The Ugly American

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For other uses of the term, see Ugly American (disambiguation).
The Ugly American
The Ugly American poster.jpg
original movie poster
Directed by George Englund
Produced by George Englund
Screenplay by Stewart Stern
Based on The Ugly American
by Eugene Burdick and William Lederer
Cinematography Clifford Stine
Edited by Ted J. Kent
Distributed by Universal Pictures
Release dates
Running time
115 minutes
Box office est. $3,500,000 (US/ Canada)[1]

The Ugly American is a 1963 film starring Marlon Brando and directed by George Englund. It was based on a 1958 political novel by Eugene Burdick and William Lederer. The novel became a bestseller, was influential at the time, and is still in print. The film and book are a quasi-roman à clef; that is, they present, in a fictionalized guise, the experience of Americans in Southeast Asia (Vietnam) and allegedly portrays several real people who are represented by pseudonyms.


1958 novel[edit]

The novel takes place in a fictional nation called Sarkhan (an imaginary country in Southeast Asia that somewhat resembles Burma or Thailand, but which is meant to allude to Vietnam) and includes several real people, most of whose names have been changed. The book describes the United States's losing struggle against Communism—what was later to be called the battle for hearts and minds in Southeast Asia—because of innate arrogance and the failure to understand the local culture. The title is actually a double entendre, referring both to the physically unattractive hero, Homer Atkins, and to the ugly behavior of the American government employees.

In the novel, a Burmese journalist says "For some reason, the [American] people I meet in my country are not the same as the ones I knew in the United States. A mysterious change seems to come over Americans when they go to a foreign land. They isolate themselves socially. They live pretentiously. They are loud and ostentatious."

The "Ugly American" of the book title fundamentally refers to the plain-looking engineer Atkins, who lives with the local people, who comes to understand their needs, and who offers genuinely useful assistance with small-scale projects, such as the development of a simple bicycle-powered water pump. It is argued in the book that the Communists were successful because they practiced tactics similar to those of Atkins.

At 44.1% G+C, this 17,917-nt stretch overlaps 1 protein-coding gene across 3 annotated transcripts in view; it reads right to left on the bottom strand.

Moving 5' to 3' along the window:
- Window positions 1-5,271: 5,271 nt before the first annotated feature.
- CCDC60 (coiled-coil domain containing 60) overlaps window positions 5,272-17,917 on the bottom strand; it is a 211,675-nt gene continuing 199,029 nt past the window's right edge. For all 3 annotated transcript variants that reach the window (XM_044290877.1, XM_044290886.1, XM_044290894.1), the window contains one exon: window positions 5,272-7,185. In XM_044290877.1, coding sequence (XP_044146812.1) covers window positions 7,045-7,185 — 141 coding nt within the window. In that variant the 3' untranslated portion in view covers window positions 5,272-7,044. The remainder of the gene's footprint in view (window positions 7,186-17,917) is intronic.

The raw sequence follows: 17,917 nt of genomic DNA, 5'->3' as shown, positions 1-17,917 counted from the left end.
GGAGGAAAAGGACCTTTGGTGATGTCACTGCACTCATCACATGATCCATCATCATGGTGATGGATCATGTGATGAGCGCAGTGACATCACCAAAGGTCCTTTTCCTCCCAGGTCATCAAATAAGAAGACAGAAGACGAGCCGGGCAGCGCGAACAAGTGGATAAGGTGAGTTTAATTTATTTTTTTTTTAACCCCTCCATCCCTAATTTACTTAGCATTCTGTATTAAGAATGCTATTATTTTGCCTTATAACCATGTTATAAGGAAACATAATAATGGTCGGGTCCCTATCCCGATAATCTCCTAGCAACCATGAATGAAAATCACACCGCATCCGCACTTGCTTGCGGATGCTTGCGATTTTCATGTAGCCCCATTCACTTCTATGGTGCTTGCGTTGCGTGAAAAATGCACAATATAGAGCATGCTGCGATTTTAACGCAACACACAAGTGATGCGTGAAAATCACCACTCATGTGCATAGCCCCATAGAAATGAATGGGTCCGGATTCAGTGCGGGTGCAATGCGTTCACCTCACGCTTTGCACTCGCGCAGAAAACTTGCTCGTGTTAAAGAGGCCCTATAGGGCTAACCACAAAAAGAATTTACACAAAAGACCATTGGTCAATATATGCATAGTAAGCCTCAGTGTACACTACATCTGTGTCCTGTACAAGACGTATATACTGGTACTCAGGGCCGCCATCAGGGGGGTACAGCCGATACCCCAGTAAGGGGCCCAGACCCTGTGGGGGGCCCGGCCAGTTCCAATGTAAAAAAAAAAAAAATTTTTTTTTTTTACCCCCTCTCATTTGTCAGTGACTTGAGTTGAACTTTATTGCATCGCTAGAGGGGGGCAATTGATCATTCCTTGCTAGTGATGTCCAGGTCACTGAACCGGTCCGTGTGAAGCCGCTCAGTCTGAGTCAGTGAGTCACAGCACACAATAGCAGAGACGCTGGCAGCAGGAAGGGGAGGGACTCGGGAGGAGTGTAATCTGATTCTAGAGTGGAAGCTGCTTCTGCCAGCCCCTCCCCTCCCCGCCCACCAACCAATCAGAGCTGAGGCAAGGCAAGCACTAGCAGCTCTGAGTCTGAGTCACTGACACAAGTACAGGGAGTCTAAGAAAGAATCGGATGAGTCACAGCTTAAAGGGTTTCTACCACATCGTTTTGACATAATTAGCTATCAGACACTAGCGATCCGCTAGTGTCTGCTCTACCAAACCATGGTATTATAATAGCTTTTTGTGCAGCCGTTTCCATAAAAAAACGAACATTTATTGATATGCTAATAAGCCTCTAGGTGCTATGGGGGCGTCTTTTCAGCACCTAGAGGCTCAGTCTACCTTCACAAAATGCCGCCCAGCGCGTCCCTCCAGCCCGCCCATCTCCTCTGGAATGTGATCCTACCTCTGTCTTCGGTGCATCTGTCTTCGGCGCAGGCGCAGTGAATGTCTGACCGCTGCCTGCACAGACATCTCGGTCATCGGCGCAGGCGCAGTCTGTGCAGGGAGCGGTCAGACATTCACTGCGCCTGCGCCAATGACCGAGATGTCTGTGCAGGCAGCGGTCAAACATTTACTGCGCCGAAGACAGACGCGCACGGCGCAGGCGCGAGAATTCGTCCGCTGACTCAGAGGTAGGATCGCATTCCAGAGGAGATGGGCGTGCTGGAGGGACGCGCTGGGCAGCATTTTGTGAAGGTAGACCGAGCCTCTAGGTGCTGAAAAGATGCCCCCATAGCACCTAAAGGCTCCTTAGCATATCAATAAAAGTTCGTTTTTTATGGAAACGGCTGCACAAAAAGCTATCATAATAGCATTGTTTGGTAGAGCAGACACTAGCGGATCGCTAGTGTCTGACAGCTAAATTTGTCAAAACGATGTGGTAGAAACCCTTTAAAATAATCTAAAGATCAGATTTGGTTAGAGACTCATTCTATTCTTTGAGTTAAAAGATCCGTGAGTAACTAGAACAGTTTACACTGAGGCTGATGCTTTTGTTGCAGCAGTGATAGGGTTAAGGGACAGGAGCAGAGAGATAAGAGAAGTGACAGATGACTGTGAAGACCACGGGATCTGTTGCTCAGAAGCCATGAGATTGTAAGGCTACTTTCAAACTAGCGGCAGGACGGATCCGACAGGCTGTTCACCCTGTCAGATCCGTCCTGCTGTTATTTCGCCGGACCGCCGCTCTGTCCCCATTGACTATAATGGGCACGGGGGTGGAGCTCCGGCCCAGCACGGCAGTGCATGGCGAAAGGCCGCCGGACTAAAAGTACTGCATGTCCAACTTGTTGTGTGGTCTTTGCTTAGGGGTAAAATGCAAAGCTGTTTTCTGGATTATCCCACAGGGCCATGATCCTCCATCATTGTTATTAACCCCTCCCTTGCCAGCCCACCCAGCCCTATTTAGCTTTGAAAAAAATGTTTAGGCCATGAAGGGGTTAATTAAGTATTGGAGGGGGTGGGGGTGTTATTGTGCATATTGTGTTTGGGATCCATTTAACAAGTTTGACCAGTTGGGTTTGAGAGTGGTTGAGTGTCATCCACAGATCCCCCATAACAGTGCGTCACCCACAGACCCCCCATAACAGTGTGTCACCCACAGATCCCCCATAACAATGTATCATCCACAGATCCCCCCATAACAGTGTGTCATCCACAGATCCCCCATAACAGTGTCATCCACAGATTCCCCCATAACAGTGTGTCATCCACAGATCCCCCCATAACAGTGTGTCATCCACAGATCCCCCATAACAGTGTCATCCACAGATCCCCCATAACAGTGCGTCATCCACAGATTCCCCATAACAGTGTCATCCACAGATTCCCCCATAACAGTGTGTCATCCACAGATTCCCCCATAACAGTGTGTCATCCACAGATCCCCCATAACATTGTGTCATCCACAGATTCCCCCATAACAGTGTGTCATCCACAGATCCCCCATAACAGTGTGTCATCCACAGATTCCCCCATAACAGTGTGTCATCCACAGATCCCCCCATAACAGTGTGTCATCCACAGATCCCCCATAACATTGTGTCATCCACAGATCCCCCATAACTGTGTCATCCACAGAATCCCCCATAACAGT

According to an article published in Newsweek in May, 1959, the "real" "Ugly American" was identified as an International Cooperation Agency technician named Otto Hunerwadel, who, with his wife Helen, served in Burma from 1949 until his death in 1952. They lived in the villages, where they taught farming techniques, and helped to start home canning industries.[2]

Another of the book's heroes, Colonel Hillandale, appears to have been modeled on the real-life U.S. Air Force Lieutenant General Edward Lansdale, who was an expert in counter-guerrilla operations.

After the book had gained wide readership, the term "Ugly American" came to be used to refer to the "loud and ostentatious" type of visitor in another country, rather than the "plain looking folks, who are not afraid to 'get their hands dirty' like Homer Atkins" to whom the book itself referred.

According to British documentary film maker Adam Curtis, "John Kennedy was gripped by The Ugly American. In 1960, he and five other opinion leaders bought a large advertisement in the New York Times, saying that they had sent copies of the novel to every U.S. Senator, because its message was so important."[3]


The novel was made into a film in 1963 starring Marlon Brando as Ambassador Harrison Carter MacWhite. Its screenplay was written by Stewart Stern, and the film was produced and directed by George Englund. The film was shot mainly in Hollywood, with Thailand serving as the inspiration for the background sceneries. Parts of the film were also shot on locations in Bangkok, Thailand, including at Chulalongkorn University, one of the leading institutes of higher learning of the country. Upon release, the film garnered generally positive reviews from critics. Review aggregator Rotten Tomatoes reports that 80% of critics have given the film a positive review, with a rating average of 6.1/10.

Kukrit Pramoj, a Thai politician and scholar, was hired as a cultural expert/advisor to the film and later played the role of Sarkhan's Prime Minister "Kwen Sai". Later on, in 1975, he, in fact, did become the 13th Prime Minister of Thailand. Probably because of this, the word "Sarkhan" has entered the Thai language as a nickname of Thailand itself, often with a slight self-deprecating or mocking tone.[citation needed]



  1. ^ "Top Rental Films of 1963", Variety, 8 January 1964 p 37. Please note this figure is film rentals accruing to distributors, not gross takings.
  2. ^ Clifford, Robert L.; Hunerwadel, Helen B. (1996) [1993]. "Chapter 1: Burma Beginnings and Point Four". In Arndt, Richard T.; David Lee, Rubin. The Fulbright Difference. Fulbright Association series. New Brunswick, NJ: Transaction Publishers. pp. 20–24. ISBN 1-56000-085-6. Retrieved 18 July 2011. 
  3. ^ How to kill a rational peasant

External links[edit]